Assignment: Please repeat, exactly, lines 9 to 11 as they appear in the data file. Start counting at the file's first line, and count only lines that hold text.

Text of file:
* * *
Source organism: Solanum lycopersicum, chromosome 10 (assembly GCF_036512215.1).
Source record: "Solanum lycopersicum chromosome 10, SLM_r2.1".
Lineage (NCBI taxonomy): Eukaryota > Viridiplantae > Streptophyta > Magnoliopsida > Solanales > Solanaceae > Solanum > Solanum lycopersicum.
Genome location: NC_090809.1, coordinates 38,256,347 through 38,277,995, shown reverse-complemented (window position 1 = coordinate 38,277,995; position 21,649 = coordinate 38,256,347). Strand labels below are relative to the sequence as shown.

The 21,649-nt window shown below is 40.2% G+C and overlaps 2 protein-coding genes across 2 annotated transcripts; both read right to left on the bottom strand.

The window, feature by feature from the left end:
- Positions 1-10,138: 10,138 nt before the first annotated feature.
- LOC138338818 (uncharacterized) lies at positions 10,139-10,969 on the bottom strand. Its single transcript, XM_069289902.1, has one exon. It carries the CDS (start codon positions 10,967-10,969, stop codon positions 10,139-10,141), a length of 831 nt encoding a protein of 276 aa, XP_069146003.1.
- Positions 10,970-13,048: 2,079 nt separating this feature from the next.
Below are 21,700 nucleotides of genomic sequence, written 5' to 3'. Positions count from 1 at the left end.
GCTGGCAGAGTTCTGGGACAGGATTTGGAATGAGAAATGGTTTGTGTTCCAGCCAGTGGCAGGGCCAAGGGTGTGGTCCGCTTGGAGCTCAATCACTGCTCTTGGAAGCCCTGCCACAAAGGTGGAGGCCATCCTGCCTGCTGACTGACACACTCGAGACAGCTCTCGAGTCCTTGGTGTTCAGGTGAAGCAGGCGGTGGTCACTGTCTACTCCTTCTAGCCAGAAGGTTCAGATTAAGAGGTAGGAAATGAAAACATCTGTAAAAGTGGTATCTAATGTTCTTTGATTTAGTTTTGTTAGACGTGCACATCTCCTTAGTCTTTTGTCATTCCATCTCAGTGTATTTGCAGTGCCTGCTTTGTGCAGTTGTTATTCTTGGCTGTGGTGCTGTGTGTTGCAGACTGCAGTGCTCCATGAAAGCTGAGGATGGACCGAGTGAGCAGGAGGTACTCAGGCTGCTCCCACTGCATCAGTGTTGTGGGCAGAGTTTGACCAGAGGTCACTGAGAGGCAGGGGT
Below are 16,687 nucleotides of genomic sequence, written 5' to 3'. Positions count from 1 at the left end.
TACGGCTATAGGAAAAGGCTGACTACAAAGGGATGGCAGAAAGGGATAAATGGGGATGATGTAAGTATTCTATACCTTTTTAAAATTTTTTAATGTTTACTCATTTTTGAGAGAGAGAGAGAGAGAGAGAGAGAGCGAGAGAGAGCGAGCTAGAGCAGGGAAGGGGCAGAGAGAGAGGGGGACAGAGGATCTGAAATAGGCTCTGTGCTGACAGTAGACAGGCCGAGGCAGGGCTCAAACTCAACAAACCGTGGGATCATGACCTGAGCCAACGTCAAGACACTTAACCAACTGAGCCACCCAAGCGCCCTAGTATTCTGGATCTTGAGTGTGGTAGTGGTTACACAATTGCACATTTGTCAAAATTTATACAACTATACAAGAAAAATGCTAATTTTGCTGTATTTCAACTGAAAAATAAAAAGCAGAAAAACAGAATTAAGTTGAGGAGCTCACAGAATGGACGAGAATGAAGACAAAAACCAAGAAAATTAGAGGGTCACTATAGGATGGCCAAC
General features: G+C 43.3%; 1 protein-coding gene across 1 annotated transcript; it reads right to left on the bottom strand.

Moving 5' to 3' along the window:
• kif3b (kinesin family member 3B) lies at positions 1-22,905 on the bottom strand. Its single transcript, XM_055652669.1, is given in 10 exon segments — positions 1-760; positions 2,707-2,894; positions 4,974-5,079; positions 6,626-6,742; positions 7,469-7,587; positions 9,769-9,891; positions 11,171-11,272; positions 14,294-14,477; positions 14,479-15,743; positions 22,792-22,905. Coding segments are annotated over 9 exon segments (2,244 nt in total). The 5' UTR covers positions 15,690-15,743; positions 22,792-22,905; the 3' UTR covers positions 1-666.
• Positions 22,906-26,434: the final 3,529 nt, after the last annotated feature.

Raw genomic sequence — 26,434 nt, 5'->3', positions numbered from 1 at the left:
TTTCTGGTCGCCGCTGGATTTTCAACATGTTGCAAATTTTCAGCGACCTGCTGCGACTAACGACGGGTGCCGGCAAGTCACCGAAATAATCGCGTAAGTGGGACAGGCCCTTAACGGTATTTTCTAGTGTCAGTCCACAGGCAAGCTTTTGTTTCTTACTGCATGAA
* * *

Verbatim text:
- Positions 10,970-13,048: 2,079 nt separating this feature from the next.
Below are 21,700 nucleotides of genomic sequence, written 5' to 3'. Positions count from 1 at the left end.
GCTGGCAGAGTTCTGGGACAGGATTTGGAATGAGAAATGGTTTGTGTTCCAGCCAGTGGCAGGGCCAAGGGTGTGGTCCGCTTGGAGCTCAATCACTGCTCTTGGAAGCCCTGCCACAAAGGTGGAGGCCATCCTGCCTGCTGACTGACACACTCGAGACAGCTCTCGAGTCCTTGGTGTTCAGGTGAAGCAGGCGGTGGTCACTGTCTACTCCTTCTAGCCAGAAGGTTCAGATTAAGAGGTAGGAAATGAAAACATCTGTAAAAGTGGTATCTAATGTTCTTTGATTTAGTTTTGTTAGACGTGCACATCTCCTTAGTCTTTTGTCATTCCATCTCAGTGTATTTGCAGTGCCTGCTTTGTGCAGTTGTTATTCTTGGCTGTGGTGCTGTGTGTTGCAGACTGCAGTGCTCCATGAAAGCTGAGGATGGACCGAGTGAGCAGGAGGTACTCAGGCTGCTCCCACTGCATCAGTGTTGTGGGCAGAGTTTGACCAGAGGTCACTGAGAGGCAGGGGT